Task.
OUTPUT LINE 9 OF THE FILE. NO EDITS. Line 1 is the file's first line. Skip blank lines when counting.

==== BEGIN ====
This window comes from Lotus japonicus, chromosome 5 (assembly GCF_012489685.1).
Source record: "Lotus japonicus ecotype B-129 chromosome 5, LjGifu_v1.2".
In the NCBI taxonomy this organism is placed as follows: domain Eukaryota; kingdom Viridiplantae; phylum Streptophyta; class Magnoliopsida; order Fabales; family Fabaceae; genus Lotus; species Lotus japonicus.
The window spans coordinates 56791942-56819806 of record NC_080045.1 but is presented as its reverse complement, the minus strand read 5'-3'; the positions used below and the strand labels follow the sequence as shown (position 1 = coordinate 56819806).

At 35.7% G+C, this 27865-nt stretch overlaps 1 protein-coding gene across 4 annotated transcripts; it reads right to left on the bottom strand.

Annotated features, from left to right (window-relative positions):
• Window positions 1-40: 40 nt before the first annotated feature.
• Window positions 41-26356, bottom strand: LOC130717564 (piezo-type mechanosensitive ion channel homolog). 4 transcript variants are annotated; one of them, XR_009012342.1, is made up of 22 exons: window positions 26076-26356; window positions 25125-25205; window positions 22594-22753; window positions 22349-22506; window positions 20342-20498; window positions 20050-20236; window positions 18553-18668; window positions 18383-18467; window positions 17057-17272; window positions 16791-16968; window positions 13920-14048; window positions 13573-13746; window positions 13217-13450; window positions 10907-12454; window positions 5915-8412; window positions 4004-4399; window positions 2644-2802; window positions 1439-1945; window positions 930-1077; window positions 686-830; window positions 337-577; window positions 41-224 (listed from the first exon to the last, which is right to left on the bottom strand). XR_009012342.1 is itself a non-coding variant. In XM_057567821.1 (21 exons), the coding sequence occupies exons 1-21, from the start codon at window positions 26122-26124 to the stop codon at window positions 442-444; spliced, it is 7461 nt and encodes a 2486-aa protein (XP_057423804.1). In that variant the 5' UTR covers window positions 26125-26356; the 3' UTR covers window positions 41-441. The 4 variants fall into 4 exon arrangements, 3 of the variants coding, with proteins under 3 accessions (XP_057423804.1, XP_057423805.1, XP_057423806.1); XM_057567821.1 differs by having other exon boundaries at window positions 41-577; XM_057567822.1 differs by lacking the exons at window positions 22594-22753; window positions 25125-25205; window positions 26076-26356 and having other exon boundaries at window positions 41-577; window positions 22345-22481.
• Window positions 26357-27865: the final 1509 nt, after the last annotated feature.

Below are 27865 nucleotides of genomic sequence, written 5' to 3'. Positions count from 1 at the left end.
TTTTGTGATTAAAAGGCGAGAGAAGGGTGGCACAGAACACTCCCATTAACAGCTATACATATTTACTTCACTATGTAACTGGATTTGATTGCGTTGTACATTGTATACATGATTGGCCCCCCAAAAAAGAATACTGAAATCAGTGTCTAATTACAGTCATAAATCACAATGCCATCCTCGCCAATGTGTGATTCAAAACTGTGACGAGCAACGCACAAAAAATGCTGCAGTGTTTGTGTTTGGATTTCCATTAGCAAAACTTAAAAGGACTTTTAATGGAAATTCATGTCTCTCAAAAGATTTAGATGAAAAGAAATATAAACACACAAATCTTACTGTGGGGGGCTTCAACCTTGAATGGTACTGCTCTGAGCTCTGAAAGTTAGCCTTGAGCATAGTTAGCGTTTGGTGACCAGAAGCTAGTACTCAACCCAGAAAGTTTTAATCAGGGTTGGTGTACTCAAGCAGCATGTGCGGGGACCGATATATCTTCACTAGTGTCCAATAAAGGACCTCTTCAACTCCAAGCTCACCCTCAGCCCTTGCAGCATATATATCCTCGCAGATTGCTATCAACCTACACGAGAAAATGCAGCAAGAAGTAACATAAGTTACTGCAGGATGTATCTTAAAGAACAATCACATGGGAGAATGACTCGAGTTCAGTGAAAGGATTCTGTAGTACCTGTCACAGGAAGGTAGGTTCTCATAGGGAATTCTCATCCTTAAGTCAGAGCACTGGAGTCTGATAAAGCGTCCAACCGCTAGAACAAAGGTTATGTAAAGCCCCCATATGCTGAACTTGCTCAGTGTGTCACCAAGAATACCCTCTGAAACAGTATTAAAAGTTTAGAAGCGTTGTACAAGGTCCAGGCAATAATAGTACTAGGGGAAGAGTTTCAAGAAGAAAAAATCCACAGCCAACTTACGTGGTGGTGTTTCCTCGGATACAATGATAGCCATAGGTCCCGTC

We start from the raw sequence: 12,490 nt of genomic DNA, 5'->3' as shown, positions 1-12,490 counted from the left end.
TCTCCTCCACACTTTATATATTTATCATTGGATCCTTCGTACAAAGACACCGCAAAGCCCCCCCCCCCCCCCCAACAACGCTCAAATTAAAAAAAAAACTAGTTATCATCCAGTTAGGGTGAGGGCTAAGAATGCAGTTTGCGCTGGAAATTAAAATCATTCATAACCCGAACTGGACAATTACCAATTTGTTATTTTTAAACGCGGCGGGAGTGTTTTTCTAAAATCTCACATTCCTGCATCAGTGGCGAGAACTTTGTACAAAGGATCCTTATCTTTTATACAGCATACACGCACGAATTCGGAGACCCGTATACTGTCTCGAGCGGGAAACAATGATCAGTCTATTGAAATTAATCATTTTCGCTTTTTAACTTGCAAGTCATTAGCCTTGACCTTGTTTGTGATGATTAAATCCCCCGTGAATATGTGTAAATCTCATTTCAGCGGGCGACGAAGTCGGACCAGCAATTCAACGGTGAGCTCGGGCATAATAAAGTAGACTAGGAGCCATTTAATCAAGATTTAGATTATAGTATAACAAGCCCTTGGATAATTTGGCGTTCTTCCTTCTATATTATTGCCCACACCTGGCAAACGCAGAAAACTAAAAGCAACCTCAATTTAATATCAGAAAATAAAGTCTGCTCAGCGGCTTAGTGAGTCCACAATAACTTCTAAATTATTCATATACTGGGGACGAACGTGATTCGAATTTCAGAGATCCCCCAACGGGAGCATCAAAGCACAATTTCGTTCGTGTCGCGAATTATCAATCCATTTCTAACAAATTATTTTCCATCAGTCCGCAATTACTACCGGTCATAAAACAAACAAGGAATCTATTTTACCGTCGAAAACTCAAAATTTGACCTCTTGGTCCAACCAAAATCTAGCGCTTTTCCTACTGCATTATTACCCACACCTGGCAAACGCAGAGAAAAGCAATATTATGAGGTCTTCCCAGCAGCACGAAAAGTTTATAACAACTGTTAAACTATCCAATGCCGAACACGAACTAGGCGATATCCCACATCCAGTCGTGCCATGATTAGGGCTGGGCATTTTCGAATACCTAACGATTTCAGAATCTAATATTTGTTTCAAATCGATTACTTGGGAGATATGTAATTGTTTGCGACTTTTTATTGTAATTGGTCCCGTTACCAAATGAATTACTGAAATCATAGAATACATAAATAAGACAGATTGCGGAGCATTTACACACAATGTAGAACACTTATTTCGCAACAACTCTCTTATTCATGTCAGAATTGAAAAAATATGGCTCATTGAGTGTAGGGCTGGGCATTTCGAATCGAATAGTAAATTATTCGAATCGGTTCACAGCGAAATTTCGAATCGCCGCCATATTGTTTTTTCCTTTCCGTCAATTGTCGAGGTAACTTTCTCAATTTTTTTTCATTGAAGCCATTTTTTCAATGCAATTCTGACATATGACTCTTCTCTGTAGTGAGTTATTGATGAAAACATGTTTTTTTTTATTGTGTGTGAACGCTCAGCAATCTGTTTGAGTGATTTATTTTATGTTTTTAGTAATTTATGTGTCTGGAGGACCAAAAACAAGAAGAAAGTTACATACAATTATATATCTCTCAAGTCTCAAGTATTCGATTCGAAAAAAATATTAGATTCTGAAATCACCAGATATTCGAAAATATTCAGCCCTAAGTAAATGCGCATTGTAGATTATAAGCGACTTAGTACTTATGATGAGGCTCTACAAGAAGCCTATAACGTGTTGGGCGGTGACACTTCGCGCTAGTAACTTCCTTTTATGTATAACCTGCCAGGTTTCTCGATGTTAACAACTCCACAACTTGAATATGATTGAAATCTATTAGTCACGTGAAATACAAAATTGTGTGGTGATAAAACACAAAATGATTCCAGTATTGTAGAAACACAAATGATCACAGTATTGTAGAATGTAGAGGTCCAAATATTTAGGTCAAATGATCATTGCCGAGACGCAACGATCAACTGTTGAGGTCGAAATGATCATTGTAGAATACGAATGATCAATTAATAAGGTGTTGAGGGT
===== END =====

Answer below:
• Window positions 26357-27865: the final 1509 nt, after the last annotated feature.